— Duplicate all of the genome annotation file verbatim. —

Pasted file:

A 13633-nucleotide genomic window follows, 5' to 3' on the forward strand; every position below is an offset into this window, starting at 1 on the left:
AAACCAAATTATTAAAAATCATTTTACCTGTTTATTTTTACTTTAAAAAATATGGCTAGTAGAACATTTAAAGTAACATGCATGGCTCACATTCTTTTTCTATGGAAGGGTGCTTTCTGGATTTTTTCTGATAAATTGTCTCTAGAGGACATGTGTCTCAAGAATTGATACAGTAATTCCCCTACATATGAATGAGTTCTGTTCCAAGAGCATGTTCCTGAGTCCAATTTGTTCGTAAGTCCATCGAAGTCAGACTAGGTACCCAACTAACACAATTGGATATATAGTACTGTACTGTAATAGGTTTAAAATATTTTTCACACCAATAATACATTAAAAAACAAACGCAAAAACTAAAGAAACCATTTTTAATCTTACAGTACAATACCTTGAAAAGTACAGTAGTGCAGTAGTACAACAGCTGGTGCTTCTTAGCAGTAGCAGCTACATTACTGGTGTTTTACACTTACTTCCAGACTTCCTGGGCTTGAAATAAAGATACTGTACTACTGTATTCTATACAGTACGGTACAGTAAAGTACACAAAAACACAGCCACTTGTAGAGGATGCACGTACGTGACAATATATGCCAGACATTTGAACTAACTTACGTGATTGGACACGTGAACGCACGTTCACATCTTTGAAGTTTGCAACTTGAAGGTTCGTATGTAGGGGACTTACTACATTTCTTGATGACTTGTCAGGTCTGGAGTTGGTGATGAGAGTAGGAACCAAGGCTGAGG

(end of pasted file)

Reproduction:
A 13633-nucleotide genomic window follows, 5' to 3' on the forward strand; every position below is an offset into this window, starting at 1 on the left:
AAACCAAATTATTAAAAATCATTTTACCTGTTTATTTTTACTTTAAAAAATATGGCTAGTAGAACATTTAAAGTAACATGCATGGCTCACATTCTTTTTCTATGGAAGGGTGCTTTCTGGATTTTTTCTGATAAATTGTCTCTAGAGGACATGTGTCTCAAGAATTGATACAGTAATTCCCCTACATATGAATGAGTTCTGTTCCAAGAGCATGTTCCTGAGTCCAATTTGTTCGTAAGTCCATCGAAGTCAGACTAGGTACCCAACTAACACAATTGGATATATAGTACTGTACTGTAATAGGTTTAAAATATTTTTCACACCAATAATACATTAAAAAACAAACGCAAAAACTAAAGAAACCATTTTTAATCTTACAGTACAATACCTTGAAAAGTACAGTAGTGCAGTAGTACAACAGCTGGTGCTTCTTAGCAGTAGCAGCTACATTACTGGTGTTTTACACTTACTTCCAGACTTCCTGGGCTTGAAATAAAGATACTGTACTACTGTATTCTATACAGTACGGTACAGTAAAGTACACAAAAACACAGCCACTTGTAGAGGATGCACGTACGTGACAATATATGCCAGACATTTGAACTAACTTACGTGATTGGACACGTGAACGCACGTTCACATCTTTGAAGTTTGCAACTTGAAGGTTCGTATGTAGGGGACTTACTACATTTCTTGATGACTTGTCAGGTCTGGAGTTGGTGATGAGAGTAGGAACCAAGGCTGAGG